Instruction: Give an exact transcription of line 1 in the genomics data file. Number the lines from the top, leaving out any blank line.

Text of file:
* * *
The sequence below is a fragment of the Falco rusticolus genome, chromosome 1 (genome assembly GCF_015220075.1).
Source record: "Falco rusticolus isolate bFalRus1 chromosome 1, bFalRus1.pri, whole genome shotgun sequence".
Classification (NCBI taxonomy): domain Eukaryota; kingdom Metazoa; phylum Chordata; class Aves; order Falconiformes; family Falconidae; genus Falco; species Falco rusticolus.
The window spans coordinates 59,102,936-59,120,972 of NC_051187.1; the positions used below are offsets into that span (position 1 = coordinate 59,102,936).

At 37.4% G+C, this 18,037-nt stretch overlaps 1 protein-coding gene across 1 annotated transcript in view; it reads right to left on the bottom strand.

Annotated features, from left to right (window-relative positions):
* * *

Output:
The sequence below is a fragment of the Falco rusticolus genome, chromosome 1 (genome assembly GCF_015220075.1).